By consequent association they lose their native virtues, and adopt the most degrading vices of the civilized man. The traffic in ardent spirits becomes general, by the barter of whiskey, for the game and peltries so valuable to the settlers and which the Indian will not dispose of for any other medium of exchange, while this can be obtained. There fondness for a?? spirits increases with the facility of procuring it and they become a drunken, idle, thievish race: a nuisance to the settlements and a burden to themselves. The decrease of game in a populous district increases the necessity of strenuous exertion, for which their intemperate habits so enfeebling to the mind and body utterly incapacitate them. They resort to the traders who supply their wants and gratify their increased propensity for dress and finery. As the risks of the Trader is great, and his return in some degree dependent upon a future Treaty, the profit demanded are exorbitant. The prices of the most ordinary articles are doubled to the Indians. A few years exercise of this system plunges the tribe in irretrievable debt and the claims of the Trader, part real, part artificial are enormous. The effect of all which is to make them entirely dependent upon these men for the supply of their wants, they become absolutely under their control and they dictate entirely in the sale of their lands. At their instigation they demand large sums in order to cover the amount of their claims, and to leave an important surplus in the hands of the Indians as well for the purpose of future trade, as to satisfy that they lose nothing by the allowance of their inflated account.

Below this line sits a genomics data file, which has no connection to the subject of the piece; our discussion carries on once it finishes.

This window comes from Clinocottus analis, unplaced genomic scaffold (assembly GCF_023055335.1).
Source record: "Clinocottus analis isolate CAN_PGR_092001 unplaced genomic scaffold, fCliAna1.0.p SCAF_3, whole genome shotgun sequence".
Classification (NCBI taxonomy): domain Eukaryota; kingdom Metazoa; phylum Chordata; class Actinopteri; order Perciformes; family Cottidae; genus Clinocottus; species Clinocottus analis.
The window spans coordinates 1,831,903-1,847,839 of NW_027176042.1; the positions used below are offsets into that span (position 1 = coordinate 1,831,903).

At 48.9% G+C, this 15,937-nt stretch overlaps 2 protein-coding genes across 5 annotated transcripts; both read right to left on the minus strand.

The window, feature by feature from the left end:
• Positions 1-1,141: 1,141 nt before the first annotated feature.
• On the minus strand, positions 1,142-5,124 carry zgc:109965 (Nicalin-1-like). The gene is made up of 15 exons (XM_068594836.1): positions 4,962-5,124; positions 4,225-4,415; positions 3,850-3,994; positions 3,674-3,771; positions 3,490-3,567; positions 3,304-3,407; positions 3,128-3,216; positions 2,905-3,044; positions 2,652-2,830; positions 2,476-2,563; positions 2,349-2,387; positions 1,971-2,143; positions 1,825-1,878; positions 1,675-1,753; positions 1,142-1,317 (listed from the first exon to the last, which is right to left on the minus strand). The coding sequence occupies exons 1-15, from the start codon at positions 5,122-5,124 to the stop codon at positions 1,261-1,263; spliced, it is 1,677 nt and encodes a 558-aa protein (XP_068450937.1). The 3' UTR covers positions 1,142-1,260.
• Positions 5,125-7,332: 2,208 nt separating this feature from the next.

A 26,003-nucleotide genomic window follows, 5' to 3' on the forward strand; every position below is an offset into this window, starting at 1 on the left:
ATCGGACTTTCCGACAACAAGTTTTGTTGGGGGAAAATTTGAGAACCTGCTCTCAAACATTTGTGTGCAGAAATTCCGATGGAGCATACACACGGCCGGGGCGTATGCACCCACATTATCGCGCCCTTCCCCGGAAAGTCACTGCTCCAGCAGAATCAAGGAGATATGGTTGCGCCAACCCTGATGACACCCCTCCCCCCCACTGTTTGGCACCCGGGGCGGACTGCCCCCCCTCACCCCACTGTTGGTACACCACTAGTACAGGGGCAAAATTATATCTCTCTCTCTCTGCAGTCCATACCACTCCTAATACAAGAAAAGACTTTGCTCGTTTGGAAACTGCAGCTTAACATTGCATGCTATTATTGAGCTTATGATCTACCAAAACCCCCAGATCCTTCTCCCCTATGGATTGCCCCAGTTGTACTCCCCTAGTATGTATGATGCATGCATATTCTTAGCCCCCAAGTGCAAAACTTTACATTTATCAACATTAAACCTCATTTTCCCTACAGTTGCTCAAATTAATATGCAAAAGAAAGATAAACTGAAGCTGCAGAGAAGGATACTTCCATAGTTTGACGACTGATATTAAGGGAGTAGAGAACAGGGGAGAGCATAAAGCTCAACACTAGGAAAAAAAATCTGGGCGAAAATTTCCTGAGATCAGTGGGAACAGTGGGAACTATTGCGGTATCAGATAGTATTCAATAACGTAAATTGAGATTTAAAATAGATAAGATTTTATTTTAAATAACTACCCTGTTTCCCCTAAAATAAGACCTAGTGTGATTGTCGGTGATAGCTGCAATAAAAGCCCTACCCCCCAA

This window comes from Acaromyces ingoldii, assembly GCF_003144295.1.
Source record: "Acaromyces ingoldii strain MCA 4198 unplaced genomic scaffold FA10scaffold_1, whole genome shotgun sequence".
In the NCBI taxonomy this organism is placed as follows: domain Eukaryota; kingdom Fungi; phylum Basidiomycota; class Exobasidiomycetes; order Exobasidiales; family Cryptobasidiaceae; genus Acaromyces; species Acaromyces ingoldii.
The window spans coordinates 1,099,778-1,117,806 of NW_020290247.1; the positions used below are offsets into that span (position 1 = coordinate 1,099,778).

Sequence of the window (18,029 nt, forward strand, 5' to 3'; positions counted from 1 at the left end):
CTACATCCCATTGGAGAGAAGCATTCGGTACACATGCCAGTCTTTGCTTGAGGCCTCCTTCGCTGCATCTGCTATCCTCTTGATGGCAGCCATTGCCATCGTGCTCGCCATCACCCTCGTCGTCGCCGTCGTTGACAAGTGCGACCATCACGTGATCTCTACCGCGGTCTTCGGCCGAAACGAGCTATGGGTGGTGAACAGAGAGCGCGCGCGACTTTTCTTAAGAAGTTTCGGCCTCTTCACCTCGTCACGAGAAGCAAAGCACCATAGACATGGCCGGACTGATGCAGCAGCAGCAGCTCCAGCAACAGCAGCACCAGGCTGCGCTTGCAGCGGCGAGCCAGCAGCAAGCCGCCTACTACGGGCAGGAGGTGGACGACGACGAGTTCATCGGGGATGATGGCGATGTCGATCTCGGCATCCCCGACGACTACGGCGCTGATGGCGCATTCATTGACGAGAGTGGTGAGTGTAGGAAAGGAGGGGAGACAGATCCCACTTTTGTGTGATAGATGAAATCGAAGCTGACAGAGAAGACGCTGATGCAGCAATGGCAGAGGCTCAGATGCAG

The example of Indians, and the difficulty he experienced in effecting the purchase of the lands from the Miamis, through which the Wabash canal is located, is sufficient, independent of many instances in other states equally striking, to indicate the importance of the speedy and absolute extinction of the Indian title within our borders. In view of this object, and of sustaining the policy of the general government in a removal of the Indian Tribes beyond the Mississippi, it is respectfully submitted whether is were not advisable that a delegation of Chiefs from the Chippewa and Ottawa nations, chosen from the most important village should be sent with suitable persons early in the coming Spring to visit and examine the places of their proposed abode beyond the Mississippi.

Connected with this subject it may not be irrelative to express an opinion that the payment for lands to the Indians in the usual form of annuities is not only worse than useless but a most deleterious tendency. The trifling amount usually paid to each individual or family is of little moment, and by no means sufficient to repay them for the time lost and the distance frequently travelled to obtain it. It is an universal sentiment among the traders in this section of the country, that the time wasted in obtaining their annuities if occupied by the Indians in hunting would enable them to realize a much lower amount than their share of annuity, and that if not a single cent were received from that source it would be infinitely more advantageous to the interests of both. No one who had witnessed an Indian payment, and its disgusting concomitants, but will assent to the opinions that the injury inflicted by this show of justice is far more disastrous to the Indians, than if his land had been reft from him, by the strong hand of violence without remuneration, and that the sword would be less destructive than the annuity table. A simple detail of facts will fully support this position……………….

The problems of whiskey being traded follows and is not included in this copy online as it contains no names……….

Kintzing Pritchette

SOURCE: National Archives Microfilm Publications RG 75 M 268P
Records of the Michigan Superintendency of Indian Affairs.
Roll 41 page 51
Letter Received 1836-1851
Vol. 1 July – December 1836
Henry Schoolcraft 1836-1841